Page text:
Financial literacy continues to be a challenge throughout the United States and Canada. Plan sponsors struggle with the most effective methods to educate their workforces regarding the management and use of money. These challenges were addressed at a recent presentation by Grant Jacobs, the Director of National Training for the International Brotherhood of Boilermakers in Alberta, Ontario.

5-11_Games-Draw-Attention-to-Financial Literacy _Large
Jacobs began his presentation with a brief video clip, in which a number of college students were asked the interest rate on their personal credit cards, followed by the length of Kim Kardashian’s marriage to Kris Humphries. Any guesses which question received more correct responses? Sadly, respondents seem to give Kim’s life more thought than their own financial future.

[Related: Financial Education for Today’s Workforce: 2016 Survey Results]

Grant continued to explain that financial challenges can be even more difficult for apprentices in the skilled trades, where initial salaries can be high, but stable income and benefit payments may be hard to come by. According to his research, 15% of people leaving the skilled trades do so for financial reasons. These financial stresses follow the apprentices and journeypersons home, where money issues are cited as the leading cause of marital conflict and divorce.

The Boilermakers knew they had a significant challenge on their hands and needed innovative strategies to communicate their message. How could they communicate to a young workforce that was already bogged down by the burden of extensive on-the-job training and technical classroom instruction? Their solution—gamification.

[Related: Financial Education Success Stories]

The Boilermakers partnered with a vendor to add gaming mechanisms and techniques to their financial literacy lessons, engaging their apprentices and journey workers. Their curriculum focused on a five-step plan to pay down debt and invest for their future.

  1. Establish an emergency fund and spending plan.
  2. Pay off consumer debt.
  3. Increase emergency fund.
  4. Begin saving for the future and purchase of a home.
  5. Pay down mortgage and continue investing for the future.

Key takeaways make the Boilermakers’ financial literacy initiatives so successful

  • Technical skills should be complemented by targeted life-skills training.
  • Leverage the accessibility and flexibility of online training.
  • Recruitment initiatives will suffer for lack of retention initiatives combined with attrition rate.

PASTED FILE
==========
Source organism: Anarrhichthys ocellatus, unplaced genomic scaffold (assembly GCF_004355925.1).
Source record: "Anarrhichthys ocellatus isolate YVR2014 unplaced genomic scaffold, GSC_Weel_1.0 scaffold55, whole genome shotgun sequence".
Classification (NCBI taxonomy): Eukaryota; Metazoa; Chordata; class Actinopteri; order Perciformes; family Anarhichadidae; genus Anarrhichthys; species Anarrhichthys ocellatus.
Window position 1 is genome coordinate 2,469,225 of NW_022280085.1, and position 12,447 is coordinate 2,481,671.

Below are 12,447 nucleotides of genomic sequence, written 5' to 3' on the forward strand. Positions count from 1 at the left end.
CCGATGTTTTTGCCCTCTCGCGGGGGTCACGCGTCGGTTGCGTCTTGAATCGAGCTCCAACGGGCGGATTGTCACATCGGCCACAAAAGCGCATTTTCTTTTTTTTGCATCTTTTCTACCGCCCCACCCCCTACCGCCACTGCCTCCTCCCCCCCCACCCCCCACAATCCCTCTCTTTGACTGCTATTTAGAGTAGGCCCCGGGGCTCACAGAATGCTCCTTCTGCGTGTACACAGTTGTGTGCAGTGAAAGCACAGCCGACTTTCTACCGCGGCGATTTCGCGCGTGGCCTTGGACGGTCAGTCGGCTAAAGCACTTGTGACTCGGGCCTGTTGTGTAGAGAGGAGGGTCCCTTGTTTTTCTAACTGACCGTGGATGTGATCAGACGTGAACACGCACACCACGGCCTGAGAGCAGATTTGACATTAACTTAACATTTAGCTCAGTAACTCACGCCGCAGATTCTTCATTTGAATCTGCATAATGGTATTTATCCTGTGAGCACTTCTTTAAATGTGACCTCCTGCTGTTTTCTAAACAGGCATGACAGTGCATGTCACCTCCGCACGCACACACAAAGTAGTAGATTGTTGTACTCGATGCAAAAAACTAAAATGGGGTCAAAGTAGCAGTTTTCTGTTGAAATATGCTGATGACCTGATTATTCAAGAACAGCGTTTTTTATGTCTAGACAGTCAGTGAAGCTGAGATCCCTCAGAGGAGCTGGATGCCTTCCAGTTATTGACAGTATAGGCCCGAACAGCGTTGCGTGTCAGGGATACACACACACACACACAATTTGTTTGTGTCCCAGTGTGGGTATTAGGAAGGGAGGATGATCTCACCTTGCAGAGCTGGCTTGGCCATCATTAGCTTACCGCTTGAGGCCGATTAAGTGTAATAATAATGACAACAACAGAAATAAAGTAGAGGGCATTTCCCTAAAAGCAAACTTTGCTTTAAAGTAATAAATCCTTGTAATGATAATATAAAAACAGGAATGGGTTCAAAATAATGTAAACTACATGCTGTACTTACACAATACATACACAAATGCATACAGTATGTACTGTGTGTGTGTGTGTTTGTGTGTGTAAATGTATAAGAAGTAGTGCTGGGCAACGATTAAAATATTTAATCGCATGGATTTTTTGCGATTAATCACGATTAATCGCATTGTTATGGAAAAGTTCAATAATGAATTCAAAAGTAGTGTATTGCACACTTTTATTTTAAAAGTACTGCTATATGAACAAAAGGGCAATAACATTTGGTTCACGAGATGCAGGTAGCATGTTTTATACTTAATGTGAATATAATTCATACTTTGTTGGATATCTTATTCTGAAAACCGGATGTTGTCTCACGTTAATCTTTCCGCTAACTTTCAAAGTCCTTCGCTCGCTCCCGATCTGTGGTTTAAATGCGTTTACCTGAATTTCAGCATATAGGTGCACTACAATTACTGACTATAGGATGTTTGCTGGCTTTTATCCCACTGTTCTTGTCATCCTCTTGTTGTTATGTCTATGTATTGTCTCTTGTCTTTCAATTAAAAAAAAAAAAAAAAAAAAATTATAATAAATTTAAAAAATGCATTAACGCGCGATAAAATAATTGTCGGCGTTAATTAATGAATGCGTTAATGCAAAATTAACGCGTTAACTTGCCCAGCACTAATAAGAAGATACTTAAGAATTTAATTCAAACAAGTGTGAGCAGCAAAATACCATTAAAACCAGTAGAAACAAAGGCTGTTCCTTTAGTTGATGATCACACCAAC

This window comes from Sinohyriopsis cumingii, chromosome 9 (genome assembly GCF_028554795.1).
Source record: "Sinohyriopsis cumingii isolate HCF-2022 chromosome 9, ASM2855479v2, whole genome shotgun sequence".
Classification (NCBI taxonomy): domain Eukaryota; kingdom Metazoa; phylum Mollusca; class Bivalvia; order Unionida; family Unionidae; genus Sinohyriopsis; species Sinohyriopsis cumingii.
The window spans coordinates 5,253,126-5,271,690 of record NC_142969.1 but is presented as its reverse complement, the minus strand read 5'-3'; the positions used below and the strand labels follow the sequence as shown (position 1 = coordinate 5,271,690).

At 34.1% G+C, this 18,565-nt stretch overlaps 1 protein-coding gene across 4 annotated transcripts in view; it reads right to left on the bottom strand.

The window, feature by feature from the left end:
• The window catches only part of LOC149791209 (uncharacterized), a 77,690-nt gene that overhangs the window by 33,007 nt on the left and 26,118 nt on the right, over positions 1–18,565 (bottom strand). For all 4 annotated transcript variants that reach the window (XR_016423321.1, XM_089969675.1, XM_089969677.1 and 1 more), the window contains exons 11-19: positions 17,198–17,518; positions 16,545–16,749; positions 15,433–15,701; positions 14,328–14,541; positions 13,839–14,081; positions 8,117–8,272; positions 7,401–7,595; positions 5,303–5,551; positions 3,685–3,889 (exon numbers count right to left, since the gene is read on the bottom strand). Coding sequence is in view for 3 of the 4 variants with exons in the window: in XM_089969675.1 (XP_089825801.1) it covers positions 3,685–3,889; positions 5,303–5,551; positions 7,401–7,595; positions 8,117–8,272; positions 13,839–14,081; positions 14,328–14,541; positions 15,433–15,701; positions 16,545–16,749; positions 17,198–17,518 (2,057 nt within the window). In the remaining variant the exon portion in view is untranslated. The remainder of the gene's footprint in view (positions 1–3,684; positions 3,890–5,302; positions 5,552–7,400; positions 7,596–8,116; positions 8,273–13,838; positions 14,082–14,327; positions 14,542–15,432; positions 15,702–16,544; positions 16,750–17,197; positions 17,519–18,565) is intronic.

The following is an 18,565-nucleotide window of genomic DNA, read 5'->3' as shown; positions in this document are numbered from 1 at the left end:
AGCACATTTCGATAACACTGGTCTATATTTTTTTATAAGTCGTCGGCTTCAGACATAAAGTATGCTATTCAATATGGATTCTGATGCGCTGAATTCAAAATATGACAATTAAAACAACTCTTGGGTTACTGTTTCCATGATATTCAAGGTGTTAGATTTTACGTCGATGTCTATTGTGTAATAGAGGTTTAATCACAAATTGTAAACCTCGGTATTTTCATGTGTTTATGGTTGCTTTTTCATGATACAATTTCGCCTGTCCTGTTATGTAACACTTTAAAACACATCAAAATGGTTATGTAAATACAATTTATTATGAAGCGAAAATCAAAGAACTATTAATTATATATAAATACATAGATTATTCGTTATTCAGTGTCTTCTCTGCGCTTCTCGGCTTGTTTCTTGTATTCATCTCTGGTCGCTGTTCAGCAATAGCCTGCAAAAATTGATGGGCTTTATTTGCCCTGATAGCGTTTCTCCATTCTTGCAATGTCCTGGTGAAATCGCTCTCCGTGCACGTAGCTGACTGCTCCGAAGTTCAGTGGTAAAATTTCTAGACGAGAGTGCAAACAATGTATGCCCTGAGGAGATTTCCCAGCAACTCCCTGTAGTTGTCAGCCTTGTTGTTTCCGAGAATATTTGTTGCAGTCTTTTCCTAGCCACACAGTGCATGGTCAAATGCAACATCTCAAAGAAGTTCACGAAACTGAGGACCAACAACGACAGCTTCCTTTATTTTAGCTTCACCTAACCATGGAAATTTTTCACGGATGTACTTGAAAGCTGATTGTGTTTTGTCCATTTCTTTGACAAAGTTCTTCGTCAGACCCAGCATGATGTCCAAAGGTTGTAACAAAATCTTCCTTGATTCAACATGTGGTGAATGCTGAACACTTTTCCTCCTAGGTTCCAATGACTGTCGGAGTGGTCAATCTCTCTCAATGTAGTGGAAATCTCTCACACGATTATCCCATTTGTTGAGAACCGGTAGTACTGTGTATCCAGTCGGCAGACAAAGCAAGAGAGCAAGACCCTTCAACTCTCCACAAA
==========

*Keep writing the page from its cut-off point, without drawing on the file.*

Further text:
• Keep it simple and focused on subject matter that is most relevant to your target audience.

According to recent Foundation research, financial literacy programs are becoming more and more prevalent in skilled trades apprenticeship programs. Over 70% of responding funds offer training in financial literacy skills, which most commonly include retirement plan structures, savings, employee benefits, spending, credit cards, borrowing, balancing a checkbook and investments. Plans that offer programs are finding success. Over 75% of respondents that offer programs find them either somewhat or very successful.

[Related: Help your workforce increase their financial fitness by sharing these month-by-month tips.]

There is hope that using new and innovative techniques such as gamification will lead to more success, encouraging other funds to increase emphasis. Almost 50% of responding funds stated that they are planning on increasing emphasis in the next two years.

Justin Held, CEBS
Educational Program Specialist/Research Analyst at the International Foundation

Justin Held, CEBS

Educational Program Specialist/Research Analyst at the International Foundation

Favorite Foundation service: Research Surveys

Benefits related topics that interests him most: Health care economics, the Affordable Care Act, apprenticeship training

Favorite Foundation Conference Event: Lowell Catlett’s economic updates

Personal Insight: Justin loves everything baseball, visiting and checking off ballparks as he travels. He can shake any bad mood caused by a Brewers’ loss by going for a good long run.

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